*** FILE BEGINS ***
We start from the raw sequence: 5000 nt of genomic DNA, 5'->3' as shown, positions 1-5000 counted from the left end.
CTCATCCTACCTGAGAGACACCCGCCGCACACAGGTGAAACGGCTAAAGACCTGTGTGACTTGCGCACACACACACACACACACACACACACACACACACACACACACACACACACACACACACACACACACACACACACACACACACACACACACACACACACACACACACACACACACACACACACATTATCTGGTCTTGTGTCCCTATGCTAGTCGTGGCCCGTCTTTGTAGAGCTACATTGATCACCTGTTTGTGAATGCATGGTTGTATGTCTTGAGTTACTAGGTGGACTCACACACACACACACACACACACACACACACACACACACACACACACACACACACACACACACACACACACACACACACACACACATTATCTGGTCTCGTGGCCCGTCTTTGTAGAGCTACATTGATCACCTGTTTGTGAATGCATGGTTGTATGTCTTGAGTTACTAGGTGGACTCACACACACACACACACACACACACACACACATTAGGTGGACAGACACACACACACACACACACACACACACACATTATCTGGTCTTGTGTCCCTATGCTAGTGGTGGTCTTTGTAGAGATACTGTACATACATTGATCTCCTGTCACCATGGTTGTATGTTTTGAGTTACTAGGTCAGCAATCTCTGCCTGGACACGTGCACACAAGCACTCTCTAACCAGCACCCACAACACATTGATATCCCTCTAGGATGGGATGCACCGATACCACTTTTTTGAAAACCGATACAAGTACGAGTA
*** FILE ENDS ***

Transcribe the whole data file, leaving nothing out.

We start from the raw sequence: 5000 nt of genomic DNA, 5'->3' as shown, positions 1-5000 counted from the left end.
CTCATCCTACCTGAGAGACACCCGCCGCACACAGGTGAAACGGCTAAAGACCTGTGTGACTTGCGCACACACACACACACACACACACACACACACACACACACACACACACACACACACACACACACACACACACACACACACACACACACACACACACACACACACACACACACACACACACACACATTATCTGGTCTTGTGTCCCTATGCTAGTCGTGGCCCGTCTTTGTAGAGCTACATTGATCACCTGTTTGTGAATGCATGGTTGTATGTCTTGAGTTACTAGGTGGACTCACACACACACACACACACACACACACACACACACACACACACACACACACACACACACACACACACACACACACACACACACACATTATCTGGTCTCGTGGCCCGTCTTTGTAGAGCTACATTGATCACCTGTTTGTGAATGCATGGTTGTATGTCTTGAGTTACTAGGTGGACTCACACACACACACACACACACACACACACACATTAGGTGGACAGACACACACACACACACACACACACACACACATTATCTGGTCTTGTGTCCCTATGCTAGTGGTGGTCTTTGTAGAGATACTGTACATACATTGATCTCCTGTCACCATGGTTGTATGTTTTGAGTTACTAGGTCAGCAATCTCTGCCTGGACACGTGCACACAAGCACTCTCTAACCAGCACCCACAACACATTGATATCCCTCTAGGATGGGATGCACCGATACCACTTTTTTGAAAACCGATACAAGTACGAGTA